Linus apparently played kickball for the first time ever this week in his gym class. I advised him to call for the Slow and Bouncy next time he played.
I loved playing kickball when I was in grade school gym class. Our school, Carl Lundgren Elementary, had the largest gym of any grade school in Topeka. Nobody knows why, but it did. The far walls made for a kind of Fenway Park-type feel, except instead of the Green Monster, we had the Pink Monster. That’s right, they painted the walls of our gym pink for about three years, because of the theory that the color pink would sedate us during our lunch time. Seriously, that’s what they told us. Other Pipeline People were there and can bear witness to these events. Testify!
The first kickball we ever used in gym class was a semi-deflated volleyball. That was our gym teacher Mr. Frownfelter’s idea, and it worked well other than the fact that it would sting bare skin if you caught a real screamer, which always happened at least once a game to somebody, sometimes even Mr. Frownfelter. It was what you would call a live ball. Power kickers flourished.
Then, the Nerf company released their first Nerf Soccer Ball when I was in fourth or fifth grade. Mr. Frownfelter rolled it out to us one day to our immense curiosity. It was different; softer on the bare skin, perhaps, but heavy, too. It would knock the wind out of you if you didn’t protect your gut on a hard kick.
Most of all, it was a dead ball. You just couldn’t elevate it enough to carry to the Pink Monster…or so we thought. One morning I made my Slow and Bouncy call and Frownfelter grooved one right down the middle. The rest, as they say, is history. Sadly though, that was the pinnacle of my kickball career, and I was considered a has-been by the sixth grade. But now my son can avenge me.
In case you were wondering, as I was, when kickball was invented, history is not definitive. Some say it was the Romans who invented kickball. Some say it wasn’t. Others say kickball was invented by Allied Army troops during the North African campaign of 1942-1943. Still others say kickball was invented in the Carl Lundgren Elementary gym sometime in 1980. Learn the real answer here.
In fact, inspired by that bit of history, I’ve started a movie script about a Victory-style kickball game between the Germans and the Australian 9th Division, victims of the siege at Tobruk. Rommel leads the bad guys, Leslie Morshead the good guys.
This particular scene begins with the opening roll of the climactic final match. It’s dawn, and the faraway dunes appear to have a blazing orange fire deep within them as the low sun emerges. The exhortations of the crowd, a caterwaul of drunken, leathery Germans and Aussies, echo off the shifting sands. Seventeen camels are lined up nose-to-tail in a semi-circle to form an outfield fence. The camera zooms in close to Morshead as he stands alone with the ball in the middle of the infield, his sweaty brow furrowed with determination as the first rays of the sun cross his face.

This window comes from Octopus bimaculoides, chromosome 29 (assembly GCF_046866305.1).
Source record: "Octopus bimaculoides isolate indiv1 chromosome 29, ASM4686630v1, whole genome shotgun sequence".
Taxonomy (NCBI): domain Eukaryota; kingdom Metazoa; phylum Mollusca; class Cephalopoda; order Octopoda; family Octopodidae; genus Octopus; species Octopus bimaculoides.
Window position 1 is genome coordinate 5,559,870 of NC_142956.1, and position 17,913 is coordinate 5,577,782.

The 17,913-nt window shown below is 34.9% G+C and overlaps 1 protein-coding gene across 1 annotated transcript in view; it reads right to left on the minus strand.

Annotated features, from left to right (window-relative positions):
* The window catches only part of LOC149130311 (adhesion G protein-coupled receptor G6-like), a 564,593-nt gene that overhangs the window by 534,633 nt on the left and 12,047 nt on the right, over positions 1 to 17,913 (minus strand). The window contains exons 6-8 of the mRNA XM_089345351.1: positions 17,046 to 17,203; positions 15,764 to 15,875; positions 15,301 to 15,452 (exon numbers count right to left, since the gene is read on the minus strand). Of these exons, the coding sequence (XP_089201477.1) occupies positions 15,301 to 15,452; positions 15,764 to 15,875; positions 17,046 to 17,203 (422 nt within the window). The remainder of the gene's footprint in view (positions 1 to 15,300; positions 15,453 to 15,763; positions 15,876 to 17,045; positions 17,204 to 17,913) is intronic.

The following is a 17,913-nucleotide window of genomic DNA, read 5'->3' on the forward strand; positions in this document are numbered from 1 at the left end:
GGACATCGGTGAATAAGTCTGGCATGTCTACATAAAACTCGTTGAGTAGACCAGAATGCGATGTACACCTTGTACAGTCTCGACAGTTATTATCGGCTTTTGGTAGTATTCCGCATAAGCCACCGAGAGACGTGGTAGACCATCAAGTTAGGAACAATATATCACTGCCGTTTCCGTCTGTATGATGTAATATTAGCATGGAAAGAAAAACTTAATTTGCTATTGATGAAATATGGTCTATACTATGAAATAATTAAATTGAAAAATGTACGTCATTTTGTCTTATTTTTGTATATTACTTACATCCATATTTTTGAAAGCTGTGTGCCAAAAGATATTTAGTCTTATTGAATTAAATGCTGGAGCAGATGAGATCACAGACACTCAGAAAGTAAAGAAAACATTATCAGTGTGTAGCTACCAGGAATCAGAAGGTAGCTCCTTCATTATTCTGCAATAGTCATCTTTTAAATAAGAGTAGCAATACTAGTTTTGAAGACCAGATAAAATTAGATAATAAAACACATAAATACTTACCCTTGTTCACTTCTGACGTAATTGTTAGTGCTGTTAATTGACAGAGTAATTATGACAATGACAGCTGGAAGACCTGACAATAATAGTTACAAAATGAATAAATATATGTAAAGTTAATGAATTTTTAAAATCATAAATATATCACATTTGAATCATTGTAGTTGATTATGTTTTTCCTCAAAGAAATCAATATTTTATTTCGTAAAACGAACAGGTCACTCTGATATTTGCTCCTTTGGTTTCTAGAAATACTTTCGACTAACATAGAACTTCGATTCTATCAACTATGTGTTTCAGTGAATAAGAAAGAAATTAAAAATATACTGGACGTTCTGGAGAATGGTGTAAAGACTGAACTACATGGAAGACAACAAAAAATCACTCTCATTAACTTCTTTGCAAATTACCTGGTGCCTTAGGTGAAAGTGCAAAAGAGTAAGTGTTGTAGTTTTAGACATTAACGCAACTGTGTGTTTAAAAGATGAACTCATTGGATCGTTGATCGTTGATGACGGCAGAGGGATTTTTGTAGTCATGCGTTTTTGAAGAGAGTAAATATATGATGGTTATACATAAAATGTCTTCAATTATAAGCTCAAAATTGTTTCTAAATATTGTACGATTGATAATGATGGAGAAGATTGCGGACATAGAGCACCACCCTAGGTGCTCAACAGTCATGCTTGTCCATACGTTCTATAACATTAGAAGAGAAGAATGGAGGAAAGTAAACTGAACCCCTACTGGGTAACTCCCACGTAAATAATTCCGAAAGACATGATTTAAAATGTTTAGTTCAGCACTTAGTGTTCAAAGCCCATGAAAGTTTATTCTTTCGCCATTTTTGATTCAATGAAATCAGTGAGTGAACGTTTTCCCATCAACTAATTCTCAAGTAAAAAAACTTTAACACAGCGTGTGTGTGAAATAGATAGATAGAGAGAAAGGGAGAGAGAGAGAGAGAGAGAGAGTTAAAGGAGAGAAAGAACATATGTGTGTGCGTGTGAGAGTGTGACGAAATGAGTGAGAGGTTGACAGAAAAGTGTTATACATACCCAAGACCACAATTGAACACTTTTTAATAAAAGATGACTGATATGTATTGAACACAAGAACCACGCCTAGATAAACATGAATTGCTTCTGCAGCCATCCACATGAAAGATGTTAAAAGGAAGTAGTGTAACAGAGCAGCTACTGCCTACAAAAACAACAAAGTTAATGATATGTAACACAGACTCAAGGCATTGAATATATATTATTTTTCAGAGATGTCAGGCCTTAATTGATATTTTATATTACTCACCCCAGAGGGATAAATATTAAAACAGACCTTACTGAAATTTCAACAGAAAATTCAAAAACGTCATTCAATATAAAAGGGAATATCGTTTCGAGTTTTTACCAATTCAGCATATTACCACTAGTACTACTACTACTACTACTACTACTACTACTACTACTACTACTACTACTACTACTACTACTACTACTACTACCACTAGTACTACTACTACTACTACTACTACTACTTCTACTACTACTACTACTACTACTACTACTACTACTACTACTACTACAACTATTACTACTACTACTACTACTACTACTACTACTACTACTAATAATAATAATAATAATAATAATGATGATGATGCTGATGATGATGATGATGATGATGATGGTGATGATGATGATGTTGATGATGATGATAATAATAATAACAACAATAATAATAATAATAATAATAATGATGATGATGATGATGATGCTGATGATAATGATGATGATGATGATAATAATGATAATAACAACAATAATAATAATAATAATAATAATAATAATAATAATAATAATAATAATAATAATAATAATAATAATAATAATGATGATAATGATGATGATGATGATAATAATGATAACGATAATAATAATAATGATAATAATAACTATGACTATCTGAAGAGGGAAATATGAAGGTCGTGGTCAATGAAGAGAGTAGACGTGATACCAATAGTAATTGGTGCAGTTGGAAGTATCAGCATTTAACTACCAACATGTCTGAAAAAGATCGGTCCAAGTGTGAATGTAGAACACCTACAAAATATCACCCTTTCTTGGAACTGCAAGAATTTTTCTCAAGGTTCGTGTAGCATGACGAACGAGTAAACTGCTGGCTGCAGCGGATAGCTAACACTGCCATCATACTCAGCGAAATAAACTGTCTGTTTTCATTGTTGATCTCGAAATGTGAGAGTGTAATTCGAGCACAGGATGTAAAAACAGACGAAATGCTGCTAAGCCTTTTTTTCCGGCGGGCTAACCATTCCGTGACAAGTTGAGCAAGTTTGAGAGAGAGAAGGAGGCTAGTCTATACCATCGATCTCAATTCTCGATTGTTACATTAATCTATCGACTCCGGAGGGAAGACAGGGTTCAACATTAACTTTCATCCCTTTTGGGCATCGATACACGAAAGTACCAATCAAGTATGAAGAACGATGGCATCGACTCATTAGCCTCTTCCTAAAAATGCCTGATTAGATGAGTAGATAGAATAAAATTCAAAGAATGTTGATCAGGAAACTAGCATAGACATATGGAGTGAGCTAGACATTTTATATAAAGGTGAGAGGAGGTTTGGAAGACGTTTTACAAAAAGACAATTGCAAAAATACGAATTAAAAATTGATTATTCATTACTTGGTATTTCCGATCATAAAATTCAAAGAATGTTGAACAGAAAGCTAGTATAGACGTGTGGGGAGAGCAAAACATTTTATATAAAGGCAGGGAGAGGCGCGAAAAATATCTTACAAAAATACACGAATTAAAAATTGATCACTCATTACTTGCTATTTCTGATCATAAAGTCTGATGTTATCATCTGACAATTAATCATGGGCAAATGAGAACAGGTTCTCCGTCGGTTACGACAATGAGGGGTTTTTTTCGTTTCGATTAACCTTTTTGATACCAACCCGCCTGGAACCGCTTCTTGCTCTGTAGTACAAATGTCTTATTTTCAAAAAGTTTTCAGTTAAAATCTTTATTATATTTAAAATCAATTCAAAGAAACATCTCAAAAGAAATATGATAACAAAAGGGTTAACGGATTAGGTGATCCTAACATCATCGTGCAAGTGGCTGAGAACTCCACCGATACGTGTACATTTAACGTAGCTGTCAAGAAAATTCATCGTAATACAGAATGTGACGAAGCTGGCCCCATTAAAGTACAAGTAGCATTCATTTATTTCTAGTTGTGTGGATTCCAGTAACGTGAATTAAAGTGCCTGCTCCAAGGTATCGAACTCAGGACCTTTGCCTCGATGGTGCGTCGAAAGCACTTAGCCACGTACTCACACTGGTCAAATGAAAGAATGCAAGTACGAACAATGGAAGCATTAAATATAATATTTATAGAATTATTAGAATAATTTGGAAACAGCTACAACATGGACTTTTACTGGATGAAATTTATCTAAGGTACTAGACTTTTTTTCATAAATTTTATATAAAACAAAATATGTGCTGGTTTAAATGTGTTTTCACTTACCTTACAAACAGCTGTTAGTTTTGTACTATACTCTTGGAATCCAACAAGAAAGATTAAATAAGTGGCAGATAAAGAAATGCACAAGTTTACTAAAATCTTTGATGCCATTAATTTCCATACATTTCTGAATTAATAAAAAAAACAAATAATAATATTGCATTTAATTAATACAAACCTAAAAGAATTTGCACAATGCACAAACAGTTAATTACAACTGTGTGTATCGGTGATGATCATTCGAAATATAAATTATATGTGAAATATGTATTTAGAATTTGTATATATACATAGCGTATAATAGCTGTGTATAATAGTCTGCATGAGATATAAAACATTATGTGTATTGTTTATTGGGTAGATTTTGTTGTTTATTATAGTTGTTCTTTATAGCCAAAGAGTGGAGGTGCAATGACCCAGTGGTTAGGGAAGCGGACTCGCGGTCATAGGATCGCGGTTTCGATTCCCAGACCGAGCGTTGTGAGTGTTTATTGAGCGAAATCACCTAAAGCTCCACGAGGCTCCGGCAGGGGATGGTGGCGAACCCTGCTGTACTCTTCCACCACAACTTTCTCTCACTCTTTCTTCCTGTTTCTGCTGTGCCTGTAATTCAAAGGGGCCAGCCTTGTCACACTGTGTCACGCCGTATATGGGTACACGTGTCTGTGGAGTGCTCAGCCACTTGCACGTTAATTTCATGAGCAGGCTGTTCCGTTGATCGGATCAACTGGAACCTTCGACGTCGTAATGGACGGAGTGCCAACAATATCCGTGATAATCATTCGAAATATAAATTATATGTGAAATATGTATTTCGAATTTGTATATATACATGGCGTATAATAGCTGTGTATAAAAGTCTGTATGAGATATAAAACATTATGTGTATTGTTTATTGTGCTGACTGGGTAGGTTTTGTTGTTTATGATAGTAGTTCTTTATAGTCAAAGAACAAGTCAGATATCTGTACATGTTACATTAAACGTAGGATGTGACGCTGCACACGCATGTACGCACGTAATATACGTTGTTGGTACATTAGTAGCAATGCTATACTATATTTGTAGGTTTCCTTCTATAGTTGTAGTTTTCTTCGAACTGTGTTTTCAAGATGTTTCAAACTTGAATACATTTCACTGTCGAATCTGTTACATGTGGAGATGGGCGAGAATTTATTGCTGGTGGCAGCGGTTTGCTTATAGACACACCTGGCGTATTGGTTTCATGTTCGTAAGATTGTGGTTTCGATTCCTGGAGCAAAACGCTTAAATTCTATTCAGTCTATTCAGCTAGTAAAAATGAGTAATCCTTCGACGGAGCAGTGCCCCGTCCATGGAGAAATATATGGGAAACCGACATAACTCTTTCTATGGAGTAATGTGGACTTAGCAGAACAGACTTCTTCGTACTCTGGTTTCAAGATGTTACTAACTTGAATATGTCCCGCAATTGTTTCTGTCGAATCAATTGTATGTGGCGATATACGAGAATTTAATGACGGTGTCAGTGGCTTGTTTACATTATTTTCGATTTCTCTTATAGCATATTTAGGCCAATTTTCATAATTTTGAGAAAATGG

Standing in the kicker’s box is German Field Marshal Erwin Rommel, the Desert Fox. After taking a large swig of beer out of his boot (Rommel was a barefoot kicker), Rommel digs in. Morshead toes the rubber, discards his freshly emptied Foster’s can, and cocks his arm to deliver the opening roll.
Suddenly, Rommel explodes out of his kicking crouch, waving his arms and screaming “Nein! Nein! Ich bin’s blitzkrieg kraut Slow and Bouncy! Achtung, baby!”
Morshead, incensed at Rommel’s use of the word “baby”, takes a couple steps off the roller’s mound towards Rommel and says “Crikey, mate. I reckon you want it to bounce like a wallaby!” Then Morshead hurls the ball at Rommel, who deftly pulls out his Luger and shoots the ball in mid-air. The deflated ball flies many feet away and lands at the feet of a goat, who begins to eat it.
Morshead, aghast at no longer having the ball that was used by his men to invent this wonderful game of kickball, the ball that would forever allow him to be known as the Abner Doubleday of Kickball, goes quite literally insane with rage. He screams the horrible scream of a man who has had his ball taken away, whose two sexual moments in the last 18 months were both with camels. His hands outstretched, Morshead is across the sand and perilously close to gripping Rommel’s neck before any of the stupefied spectators can respond.
But Rommel is too fast. He has been holding a fistful of sand since he stepped into the box, just in case he needed to blind a fielder trying to make a play as he ran the bases. But current events dictate a more prudent use, and Rommel unleashes a desert campaign right into Morshead’s eyes.
“Aaaaaaaaaagggggghhhhhh, mate!”, cries Morshead as he falls to his knees. “My eyes!” Some blokes nearby douse his eyes with Foster’s to wash out the sand, but when he finally regains his vision he sees the German tanks rolling off into the desert. It was over. The Germans had found a way out of defeat yet again, but more important, the Allied North Africa corps lost its only ball in the process.
Sir Leslie Morshead would die in 1959, supposedly of cancer. But those who were there that day remember the deafening echo of Rommel’s Luger, the sickening thud of the deflated ball as it hit the sun-baked desert, and the soft bray of the goat who then dined on it, and know that was when Sir Leslie Morshead was mortally wounded.